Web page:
Fig. 1 : Contact mode AFM micrographs of an austenitic stainless steel (304L) at the free corrosion potential (a) and at the pitting
corrosion potential (b). Pits (arrows) in fig 1b are growing on the location of protrusion observed in fig1a. The nature of these bumps
remains unknown but it could be oxide/hydroxide compounds. (Size 5μmx5μm)
The early stages of corrosion of stainless steels under stress are still not very well understood despite a lot of investigations.  Many techniques have been used for studying this process of metal damaging because of its huge economical importance. However, none of these investigations, except optical microscopy, implies in situ observations and provides maps of damaged areas. Thus, the degradation if these metals was studied with a poor resolution, typically above the micrometre. As a consequence, the onset of corrosion is believed to appear randomly along the metal surface. The uprising of local probe microscopy in the 90’s and specially the atomic force microscopy (AFM) has opened new avenues for in situ exploration of these damaging processes at sub micrometre scale.
In this work, damages induced by corrosion were investigated in situ by using a new and original setup, which combines an AFM microscope working in contact mode and an electrochemical cell. We will present surface modifications due to corrosion without an external stress applied to the sample.
Two kinds of stainless steels were studied: an austenitic steel (304L) and a duplex one containing an austenite and a ferrite phases (Uranus 50). As we want to detect defects in the nanometre range, the specimen preparation presents many stages including mechanical and electrochemical polishing with a final mechano-chemical polishing. This last treatment has been performed with colloidal silica particles for about 20 h. From AFM micrographs 5μm x 5μm in size, the best results characterizing the surface roughness are ~ RMS 0.5nm.
The first stages of corrosion of stainless steels covered by a passive layer have been studied by in situ AFM in chloride containing solutions at room temperature. The solution contains 0.5M of NaCl and 0.01M of borate salts. The specimen was immersed in solution and a - 400 mV potential (vs.Ag/AgCl) was applied during 300s. Then the potential was raised at a low rate (1mV s-1) until pitting occurred as shown by the intensity increase in the electrochemical cell. Both 304L and Uranus 50 stainless steels exhibit a free corrosion potential at -230 ± 25mV (vs. Ag/AgCl) in these operating conditions.
We first explore the relief changes induced by the formation of pits. Fig.1 presents a typical morphology of the 304L steel surface before and after pitting. At +230mV, pits are visible on the surface. They are randomly dispersed along the surface of grains while some of them are located on grain boundaries. One notices that these pits appear exactly where protrusions were observed at the free corrosion potential. Such a correlation means that some local modifications of the passive film favour the pit formation. [2, 3]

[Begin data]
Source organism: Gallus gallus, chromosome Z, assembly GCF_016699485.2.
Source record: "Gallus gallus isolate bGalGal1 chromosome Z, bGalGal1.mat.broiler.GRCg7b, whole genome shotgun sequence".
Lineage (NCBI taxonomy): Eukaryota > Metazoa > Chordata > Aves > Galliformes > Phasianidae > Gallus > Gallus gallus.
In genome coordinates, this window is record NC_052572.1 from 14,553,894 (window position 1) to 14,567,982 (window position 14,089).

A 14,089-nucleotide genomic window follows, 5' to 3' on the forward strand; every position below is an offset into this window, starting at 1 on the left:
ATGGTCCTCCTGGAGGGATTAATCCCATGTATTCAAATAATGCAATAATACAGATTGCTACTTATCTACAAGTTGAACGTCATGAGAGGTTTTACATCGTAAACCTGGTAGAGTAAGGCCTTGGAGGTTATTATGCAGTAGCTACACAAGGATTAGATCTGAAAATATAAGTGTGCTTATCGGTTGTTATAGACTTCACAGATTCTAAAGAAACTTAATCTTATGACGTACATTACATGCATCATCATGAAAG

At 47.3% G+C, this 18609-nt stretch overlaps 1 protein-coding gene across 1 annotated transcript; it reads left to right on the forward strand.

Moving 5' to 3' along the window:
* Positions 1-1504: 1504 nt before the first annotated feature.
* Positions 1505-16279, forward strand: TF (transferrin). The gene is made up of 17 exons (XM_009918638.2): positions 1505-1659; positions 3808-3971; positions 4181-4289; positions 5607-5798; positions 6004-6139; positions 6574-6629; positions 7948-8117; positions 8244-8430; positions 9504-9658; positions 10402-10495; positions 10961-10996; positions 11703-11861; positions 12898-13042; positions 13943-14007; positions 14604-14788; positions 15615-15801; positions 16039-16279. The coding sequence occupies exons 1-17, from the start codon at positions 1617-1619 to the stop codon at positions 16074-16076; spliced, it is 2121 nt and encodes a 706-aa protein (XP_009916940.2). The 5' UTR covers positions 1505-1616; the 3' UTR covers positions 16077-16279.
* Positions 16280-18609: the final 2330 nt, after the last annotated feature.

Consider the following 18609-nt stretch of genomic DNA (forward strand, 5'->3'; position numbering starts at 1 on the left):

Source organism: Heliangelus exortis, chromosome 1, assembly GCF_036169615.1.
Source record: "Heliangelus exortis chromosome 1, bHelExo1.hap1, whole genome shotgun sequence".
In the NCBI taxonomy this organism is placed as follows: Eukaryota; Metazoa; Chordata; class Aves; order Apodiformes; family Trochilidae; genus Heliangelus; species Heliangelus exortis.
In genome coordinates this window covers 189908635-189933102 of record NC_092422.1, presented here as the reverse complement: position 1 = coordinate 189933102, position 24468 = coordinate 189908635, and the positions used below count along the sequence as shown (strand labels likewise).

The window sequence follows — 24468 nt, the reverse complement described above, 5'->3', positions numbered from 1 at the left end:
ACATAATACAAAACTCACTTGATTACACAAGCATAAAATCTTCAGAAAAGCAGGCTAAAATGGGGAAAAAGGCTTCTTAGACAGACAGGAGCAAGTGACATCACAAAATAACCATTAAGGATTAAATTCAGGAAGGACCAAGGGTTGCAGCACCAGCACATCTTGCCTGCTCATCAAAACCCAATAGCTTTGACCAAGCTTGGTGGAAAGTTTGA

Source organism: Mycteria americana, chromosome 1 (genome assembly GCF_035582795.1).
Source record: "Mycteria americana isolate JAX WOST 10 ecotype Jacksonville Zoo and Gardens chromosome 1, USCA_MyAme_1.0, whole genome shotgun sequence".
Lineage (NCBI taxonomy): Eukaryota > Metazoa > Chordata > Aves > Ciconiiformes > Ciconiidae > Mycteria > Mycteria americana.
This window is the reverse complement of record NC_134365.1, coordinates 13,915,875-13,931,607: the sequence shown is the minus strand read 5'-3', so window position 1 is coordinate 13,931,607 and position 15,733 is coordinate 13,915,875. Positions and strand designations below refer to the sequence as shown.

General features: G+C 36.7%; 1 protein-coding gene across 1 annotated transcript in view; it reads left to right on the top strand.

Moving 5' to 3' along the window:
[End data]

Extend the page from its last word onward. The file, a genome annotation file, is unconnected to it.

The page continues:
The pit distribution along the 304L steel surface contrasts with the one observed in the duplex stainless steel. On this metal, a very low density of pits is detected and the pits appear at the boundary between austenite and ferrite grains. On 304L, we evidenced the influence of local strained areas on the corrosion process. On a specimen exhibiting an initially flat surface prepared without electrochemical polishing, we notice that the majority of pits are located along lines. This arrangement finds its origin in the presence of strained rays in the surface layer which favour the pit formation. As shown in , surface areas associated with strained rays present a higher sensitivity to corrosion than the other parts (without local strained areas) of the well polished surface. As a consequence, the pits initiate along these rays and grow, in some cases, by coalescing in elongated pits.
One of the main advantages of AFM investigation of the corrosion process is the possibility to study in situ the progress of pits. Although AFM tip cannot probe the bottom of pits, this technique provides information on the kinetics of the evolution of pit depth at the pitting potential. Fig. 2 illustrates the progress of different pits in 304L steel in contact with a 0.5M NaCl solution at a potential of 0.25V (vs. Ag/AgCl). During these observations, the pits become deeper with small changes in their XY dimensions. Considering the high resolution in Z of AFM, the rate of corrosion was measured within a range smaller than 100nm. We found a rate of progression equal to 0.019nm s-1. As the overall shape of the pits is known, the density of current can be evaluate and compare to values obtained from theoretical calculations of corrosion models [2, 4].
 P. Lacombe et al., Les aciers inoxydables, Les Editions de Physique (1990)
 F. A. Martin, Ph.D Thesis Paris VI (2005)
 F. Martin et al., Passivation of Metals and Semiconductors, and Properties of Thin Oxide Layers, Edts P. Marcus and
V. Maurice, Elsevier Science, (June 2006)
 F. Martin, et al., Local probe techniques for corrosion research h: (EFC 45), Edts R. Oltra, V. Maurice, R. Akid and
P. Marcus, Woodhead Publishing Limited, Cambridge (ISBN: 1 84569 236 5 [ISBN-13: 978 1 84569 236 0], February